Do you want to know how your browser compares to others? Sites like Browserscope allow you to run tests and compare the results with other versions of the same browser and Internet browsers from other companies.

browser test

Lets assume you have updated your browser to the latest version, and that you generally update the application immediately when a new version comes out.

You are secure now, right? Nope, you are not. Why? Because it is not only about the browser software. Browsers make automatic use of other applications, commonly called plugins. Popular plugins like Adobe Flash, Microsoft Silverlight or Java are attack vectors as well, and successful ones too.

If you fail to update the plug-ins that are enabled in the browser, you are still prone to attacks. That's why companies like Mozilla have started to integrate plug-in checks into the browser to inform the user about updates.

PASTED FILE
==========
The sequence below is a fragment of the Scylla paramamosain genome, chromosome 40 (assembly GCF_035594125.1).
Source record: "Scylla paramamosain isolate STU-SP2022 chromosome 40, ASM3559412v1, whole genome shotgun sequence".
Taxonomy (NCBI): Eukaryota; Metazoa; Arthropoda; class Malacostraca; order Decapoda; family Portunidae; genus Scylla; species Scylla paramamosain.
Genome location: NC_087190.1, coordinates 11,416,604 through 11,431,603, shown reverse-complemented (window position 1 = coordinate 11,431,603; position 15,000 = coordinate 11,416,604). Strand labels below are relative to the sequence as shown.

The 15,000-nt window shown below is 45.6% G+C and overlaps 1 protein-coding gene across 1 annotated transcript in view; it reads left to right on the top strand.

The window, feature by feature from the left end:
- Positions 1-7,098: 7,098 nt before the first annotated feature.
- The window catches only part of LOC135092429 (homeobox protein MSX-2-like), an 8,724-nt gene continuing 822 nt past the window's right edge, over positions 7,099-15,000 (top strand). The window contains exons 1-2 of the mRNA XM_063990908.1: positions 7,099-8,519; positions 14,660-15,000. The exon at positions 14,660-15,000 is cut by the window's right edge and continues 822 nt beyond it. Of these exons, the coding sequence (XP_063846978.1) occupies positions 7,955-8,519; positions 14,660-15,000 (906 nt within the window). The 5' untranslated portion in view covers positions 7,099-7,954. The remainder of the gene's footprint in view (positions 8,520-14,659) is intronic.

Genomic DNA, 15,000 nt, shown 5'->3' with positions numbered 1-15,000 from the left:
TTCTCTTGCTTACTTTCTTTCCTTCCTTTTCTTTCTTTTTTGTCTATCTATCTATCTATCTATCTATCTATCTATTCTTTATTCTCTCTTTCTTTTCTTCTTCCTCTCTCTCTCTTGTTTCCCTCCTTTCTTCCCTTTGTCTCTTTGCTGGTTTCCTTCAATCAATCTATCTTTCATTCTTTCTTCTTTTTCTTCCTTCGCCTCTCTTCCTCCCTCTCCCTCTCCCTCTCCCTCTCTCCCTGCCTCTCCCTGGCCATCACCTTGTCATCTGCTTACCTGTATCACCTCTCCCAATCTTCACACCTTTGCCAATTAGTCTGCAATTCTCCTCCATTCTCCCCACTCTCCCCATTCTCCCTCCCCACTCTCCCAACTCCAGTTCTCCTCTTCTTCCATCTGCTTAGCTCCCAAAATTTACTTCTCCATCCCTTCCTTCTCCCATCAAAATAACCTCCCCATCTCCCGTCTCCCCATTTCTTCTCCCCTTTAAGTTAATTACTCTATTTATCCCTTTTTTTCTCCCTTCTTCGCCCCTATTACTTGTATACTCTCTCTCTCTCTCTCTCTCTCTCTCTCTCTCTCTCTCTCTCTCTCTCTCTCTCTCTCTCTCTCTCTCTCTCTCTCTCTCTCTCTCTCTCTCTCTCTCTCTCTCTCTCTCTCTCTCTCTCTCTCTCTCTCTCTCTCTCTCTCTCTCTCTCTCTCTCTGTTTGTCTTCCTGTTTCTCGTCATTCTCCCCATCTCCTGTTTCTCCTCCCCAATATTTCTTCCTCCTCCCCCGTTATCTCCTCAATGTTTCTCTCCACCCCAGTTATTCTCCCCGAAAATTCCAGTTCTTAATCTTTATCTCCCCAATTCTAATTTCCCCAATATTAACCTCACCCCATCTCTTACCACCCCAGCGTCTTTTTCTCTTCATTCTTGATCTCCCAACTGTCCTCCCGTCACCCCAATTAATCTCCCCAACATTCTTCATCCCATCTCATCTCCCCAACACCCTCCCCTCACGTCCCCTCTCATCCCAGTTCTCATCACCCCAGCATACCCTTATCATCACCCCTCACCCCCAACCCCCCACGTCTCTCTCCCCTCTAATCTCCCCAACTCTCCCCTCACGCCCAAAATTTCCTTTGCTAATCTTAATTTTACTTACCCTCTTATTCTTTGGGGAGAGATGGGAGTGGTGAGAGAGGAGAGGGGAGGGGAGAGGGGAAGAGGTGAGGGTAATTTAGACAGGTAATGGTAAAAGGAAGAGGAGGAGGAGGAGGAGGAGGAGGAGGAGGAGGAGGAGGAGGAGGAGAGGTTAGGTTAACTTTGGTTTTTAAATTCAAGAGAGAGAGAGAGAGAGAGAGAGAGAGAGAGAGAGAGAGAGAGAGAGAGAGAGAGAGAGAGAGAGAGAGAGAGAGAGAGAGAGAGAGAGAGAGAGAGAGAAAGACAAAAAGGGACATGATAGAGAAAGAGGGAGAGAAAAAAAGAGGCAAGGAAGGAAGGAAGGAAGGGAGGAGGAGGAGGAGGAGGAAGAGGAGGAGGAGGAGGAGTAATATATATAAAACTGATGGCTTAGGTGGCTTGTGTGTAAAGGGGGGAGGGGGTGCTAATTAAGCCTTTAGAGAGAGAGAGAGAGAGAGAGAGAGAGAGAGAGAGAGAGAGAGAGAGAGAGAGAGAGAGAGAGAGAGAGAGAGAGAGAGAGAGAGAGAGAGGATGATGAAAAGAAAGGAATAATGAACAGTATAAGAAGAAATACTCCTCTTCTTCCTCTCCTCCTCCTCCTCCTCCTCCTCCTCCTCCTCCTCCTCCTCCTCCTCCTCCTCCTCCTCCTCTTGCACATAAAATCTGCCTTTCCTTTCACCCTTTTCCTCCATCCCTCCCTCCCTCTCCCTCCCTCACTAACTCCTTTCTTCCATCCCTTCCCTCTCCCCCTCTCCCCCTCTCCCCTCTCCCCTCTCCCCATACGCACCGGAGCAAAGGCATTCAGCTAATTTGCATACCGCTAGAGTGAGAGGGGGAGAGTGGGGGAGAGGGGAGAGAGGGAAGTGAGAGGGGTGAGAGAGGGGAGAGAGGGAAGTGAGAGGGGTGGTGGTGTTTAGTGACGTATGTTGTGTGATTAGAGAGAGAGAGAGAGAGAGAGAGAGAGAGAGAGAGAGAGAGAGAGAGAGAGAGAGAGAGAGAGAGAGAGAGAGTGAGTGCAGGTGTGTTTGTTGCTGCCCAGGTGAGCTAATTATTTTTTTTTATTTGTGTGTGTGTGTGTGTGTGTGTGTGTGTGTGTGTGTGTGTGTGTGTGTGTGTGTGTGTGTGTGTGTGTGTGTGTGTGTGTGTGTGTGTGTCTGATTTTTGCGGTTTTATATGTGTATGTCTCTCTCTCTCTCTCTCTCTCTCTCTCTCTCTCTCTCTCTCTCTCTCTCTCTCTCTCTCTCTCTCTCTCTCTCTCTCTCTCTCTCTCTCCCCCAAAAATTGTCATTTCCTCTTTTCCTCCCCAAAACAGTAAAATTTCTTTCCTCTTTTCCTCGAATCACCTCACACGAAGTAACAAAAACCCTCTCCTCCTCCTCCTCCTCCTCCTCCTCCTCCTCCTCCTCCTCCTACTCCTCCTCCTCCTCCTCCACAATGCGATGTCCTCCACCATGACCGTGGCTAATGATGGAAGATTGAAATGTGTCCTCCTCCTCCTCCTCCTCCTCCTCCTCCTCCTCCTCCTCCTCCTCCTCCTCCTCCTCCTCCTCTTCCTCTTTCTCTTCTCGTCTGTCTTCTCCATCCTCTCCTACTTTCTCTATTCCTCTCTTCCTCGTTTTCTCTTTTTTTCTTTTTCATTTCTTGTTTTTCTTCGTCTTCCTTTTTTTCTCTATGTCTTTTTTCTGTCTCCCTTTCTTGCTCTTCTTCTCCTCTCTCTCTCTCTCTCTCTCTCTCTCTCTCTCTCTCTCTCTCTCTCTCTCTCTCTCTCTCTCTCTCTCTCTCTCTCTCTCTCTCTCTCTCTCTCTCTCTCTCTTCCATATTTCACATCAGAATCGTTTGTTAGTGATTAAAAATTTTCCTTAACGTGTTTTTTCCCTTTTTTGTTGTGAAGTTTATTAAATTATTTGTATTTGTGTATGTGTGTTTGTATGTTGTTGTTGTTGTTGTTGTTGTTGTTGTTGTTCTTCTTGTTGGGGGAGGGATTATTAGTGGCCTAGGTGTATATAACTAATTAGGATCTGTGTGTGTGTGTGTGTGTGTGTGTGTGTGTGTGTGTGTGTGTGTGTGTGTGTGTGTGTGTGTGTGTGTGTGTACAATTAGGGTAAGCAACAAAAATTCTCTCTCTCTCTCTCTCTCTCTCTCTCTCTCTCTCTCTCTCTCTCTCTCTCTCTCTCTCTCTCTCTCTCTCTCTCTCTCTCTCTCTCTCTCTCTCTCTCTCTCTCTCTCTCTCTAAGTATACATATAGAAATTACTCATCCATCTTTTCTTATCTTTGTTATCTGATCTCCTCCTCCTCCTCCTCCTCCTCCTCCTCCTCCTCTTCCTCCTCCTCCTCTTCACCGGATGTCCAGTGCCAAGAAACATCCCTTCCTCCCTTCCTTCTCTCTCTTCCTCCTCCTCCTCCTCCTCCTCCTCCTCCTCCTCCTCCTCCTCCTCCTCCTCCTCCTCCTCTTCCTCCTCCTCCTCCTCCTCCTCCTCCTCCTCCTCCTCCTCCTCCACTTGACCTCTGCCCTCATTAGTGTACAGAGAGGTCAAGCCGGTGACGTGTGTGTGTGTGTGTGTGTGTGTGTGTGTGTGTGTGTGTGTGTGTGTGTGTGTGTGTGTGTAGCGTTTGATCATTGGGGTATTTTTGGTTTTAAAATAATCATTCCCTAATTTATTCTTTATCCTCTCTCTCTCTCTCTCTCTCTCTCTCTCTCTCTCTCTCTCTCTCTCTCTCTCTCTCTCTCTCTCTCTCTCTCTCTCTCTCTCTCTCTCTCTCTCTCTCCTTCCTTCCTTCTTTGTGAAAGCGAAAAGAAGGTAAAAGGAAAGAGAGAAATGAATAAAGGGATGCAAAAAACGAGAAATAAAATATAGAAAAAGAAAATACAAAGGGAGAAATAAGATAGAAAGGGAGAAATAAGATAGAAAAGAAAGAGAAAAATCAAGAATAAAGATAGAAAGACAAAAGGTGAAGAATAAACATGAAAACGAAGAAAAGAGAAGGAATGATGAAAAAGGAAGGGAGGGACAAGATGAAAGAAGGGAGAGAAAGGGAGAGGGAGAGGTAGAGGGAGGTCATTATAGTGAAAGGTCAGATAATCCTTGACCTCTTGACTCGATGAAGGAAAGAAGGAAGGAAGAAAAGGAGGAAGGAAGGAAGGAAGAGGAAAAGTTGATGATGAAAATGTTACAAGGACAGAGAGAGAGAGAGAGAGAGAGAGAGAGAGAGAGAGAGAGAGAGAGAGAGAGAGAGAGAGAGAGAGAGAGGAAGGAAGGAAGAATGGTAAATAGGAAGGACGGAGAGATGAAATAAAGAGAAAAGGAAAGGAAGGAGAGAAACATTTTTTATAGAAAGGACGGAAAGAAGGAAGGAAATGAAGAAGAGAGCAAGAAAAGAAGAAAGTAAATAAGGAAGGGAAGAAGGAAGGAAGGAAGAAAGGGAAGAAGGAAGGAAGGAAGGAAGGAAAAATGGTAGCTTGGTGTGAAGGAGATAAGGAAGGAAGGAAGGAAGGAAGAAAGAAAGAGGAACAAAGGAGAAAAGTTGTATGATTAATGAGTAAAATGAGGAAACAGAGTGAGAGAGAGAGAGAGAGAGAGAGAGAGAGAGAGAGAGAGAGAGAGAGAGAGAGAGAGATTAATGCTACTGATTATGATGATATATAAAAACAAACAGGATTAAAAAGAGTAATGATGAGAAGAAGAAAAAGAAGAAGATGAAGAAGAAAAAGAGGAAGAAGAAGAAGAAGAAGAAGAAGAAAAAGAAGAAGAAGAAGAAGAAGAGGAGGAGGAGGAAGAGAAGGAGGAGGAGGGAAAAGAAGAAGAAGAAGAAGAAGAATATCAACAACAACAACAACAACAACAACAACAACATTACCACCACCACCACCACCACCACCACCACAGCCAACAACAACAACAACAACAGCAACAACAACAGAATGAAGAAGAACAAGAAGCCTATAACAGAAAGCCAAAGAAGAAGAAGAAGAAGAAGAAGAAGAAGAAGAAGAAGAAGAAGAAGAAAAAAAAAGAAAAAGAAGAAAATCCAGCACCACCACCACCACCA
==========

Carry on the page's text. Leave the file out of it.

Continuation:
But you are secure when you update your operating system, browser and plugins whenever they are updated, right? Wrong again. Two attack vectors remain. First the user and second software vulnerabilities that have not been discovered or fixed yet. (There are actually more if you consider the local network as well. The computer could have a virus for instance that could render all browser security pointless. Another vector are local area network attacks)

A browser cannot help a user who enters credit card number, verification code and social security number in a web form on a site like Browsers could block the web address if it has been previously identified as a phishing website, if it was not, it is up to the user to come to that conclusion.

Browser developers are trying to automate security as much as possible, especially for users who do not know a thing about it. But even with all that automation, it boils down to the individual user in the end. Tech savvy users know that everyone should have at least a basic understanding of security to avoid the dangers on today's Internet. The reality on the other hand looks grim, and it does not look like it is going to change anytime soon.